Have an idea?

Visit Sawtooth Software Feedback to share your ideas on how we can improve our products.

Segmentation on HB utilities for categorical levels

If I had to run a segmentation on HB part worths (zdiffs) for categorical levels, how can I make sure that my segment solution are not biased on attributes that have more levels in it?
Having more levels in a categorical attribute means having more input variables for that specific attribute in segmentation. Therefore my segment solutions would be more about variability within bigger attributes than between attributes.

Think of 3 categorical attributes with 20, 4 and 4 levels.
I would have 20+4+4=28 input variables for segmentation. 20 out of these 28  ( or 71% of all input variables) would be about just 1st attribute.
Therefore my segments would be more about variability within this first attribute.
But I want my segments to be more about between-attribute variability than within attribute variability. I want all these 3 attributes to be equally important in my segmentation.

How can I do that?  

I am thinking about doing a segmentation within each categorical attribute separately first. This would classify a set of utilities within this attribute into several common patterns. This would results in a single categorical variable for each attribute as opposed to having several input variables for the same attribute. That way I remove the effect of # of levels in this attribute.
Then I run the final segment solution on these newly created categorical variables.
All categorical attributes treated that way would have the same weight in the final segment solution.

But this is labor-intensive and questionable approach .
So my questions are:

1) Does this approach makes sense at all?
2) Is there an easier alternative way to handle this bias?

asked Oct 19, 2015 by furoley Bronze (885 points)
retagged Oct 20, 2015 by Walter Williams

1 Answer

+1 vote
I haven't sen that done before but I suppose it could work.  And the ability of CCEA to use custom ensembles would be a natural way for you to run the final analysis:  just treat your several solutions as individual members of an ensemble and let the algorithm do its thing.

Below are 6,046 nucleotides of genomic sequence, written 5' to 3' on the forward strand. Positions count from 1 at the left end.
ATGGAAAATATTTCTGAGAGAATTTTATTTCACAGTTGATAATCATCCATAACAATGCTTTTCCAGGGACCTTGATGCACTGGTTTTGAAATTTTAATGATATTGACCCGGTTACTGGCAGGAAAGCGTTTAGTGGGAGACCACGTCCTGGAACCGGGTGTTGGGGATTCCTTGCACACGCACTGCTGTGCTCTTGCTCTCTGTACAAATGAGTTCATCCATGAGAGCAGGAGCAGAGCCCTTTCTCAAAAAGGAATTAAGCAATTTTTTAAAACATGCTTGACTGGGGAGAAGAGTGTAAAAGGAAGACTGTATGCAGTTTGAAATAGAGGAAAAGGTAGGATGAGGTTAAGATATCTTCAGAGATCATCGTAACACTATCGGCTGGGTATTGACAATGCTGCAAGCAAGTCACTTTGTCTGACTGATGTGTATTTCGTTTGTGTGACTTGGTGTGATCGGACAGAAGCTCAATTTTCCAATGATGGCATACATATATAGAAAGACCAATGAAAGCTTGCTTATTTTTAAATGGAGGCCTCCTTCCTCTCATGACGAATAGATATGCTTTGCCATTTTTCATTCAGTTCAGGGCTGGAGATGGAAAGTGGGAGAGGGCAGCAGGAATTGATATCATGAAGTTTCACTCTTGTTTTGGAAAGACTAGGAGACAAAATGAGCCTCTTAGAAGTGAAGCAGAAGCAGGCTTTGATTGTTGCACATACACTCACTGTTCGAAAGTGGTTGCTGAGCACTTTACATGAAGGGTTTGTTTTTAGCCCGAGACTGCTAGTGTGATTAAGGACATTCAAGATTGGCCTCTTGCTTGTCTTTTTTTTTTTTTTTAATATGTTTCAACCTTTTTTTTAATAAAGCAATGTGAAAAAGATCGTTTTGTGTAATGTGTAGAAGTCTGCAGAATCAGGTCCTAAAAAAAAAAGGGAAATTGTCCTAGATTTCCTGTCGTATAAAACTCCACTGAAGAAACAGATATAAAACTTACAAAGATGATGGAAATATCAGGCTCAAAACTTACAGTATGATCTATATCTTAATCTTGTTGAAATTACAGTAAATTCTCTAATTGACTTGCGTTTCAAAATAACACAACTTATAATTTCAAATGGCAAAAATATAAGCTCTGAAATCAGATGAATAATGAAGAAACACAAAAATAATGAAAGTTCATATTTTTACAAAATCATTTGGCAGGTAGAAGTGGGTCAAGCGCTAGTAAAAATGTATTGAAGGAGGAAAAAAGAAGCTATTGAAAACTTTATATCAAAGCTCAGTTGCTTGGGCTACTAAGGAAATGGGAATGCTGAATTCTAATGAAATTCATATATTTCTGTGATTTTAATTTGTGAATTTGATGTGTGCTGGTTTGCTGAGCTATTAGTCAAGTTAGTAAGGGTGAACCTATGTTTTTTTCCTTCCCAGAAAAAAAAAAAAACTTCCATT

Getting to that point would be labor intensive for you, however, I agree.  

An old-fashioned way of giving more weight to under-represented attributes is just to replicate their columns in the database.  For example, let's say you have a 10 level attribute and a 2 level attribute.  If you want to give the two attributes equal weight  you could just make 4 more copies of the columns containing the utilities for the 2-level attribute.  Now you have 10 columns for your 10 level variable and 10 columns for your two-level variable.  I've always thought of this approach as being a bit clunky, but perhaps it's a fit for your need.
answered Oct 19, 2015 by Keith Chrzan Platinum Sawtooth Software, Inc. (97,975 points)
Thank you Keith! As usual it's a real pleasure discussing above and beyond things with you.
I never thought of using ensemble CCEA in the final run - I was planning to use Latent Gold on categorical data.

It is a very interesting idea of using ensemble for simple categorical data. It opens a new pandora box - using CCEA for any categorical data type input.  Or even more - for mixed data input.

If that is doable and valid, there should be publications and Noble prize for that
Yes, while the cluster analysis part of CCEA (the part that was the original CCA) likes metric inputs, the ensembles part uses categorical variables (cluster membership) as inputs.  It doesn't really allow you to mix variable types in a single analysis.  

For that you could run separate analyses for your categorical and metric variables and then combine them in an ensemble; or you could create segments from your metric variables then add those segment assignments to your categorical variables in an ensembles analysis.  Alternatively you could go the Latent Gold route or use one of the R cluster analysis packages that allow you to use a distance metric called Gower.
Don't forget that the importance of an attribute perhaps determines its effect on the final impact in a cluster solution more than number number of levels it has.  That's why most researchers don't worry about the issue you are raising very much.  Of course, this assumes you aren't post-processing the data to standardize each of the basis variables you are submitting to clustering.  If you were to do that, then indeed the number of levels an attribute has would have a big impact on its weight in the clustering outcome.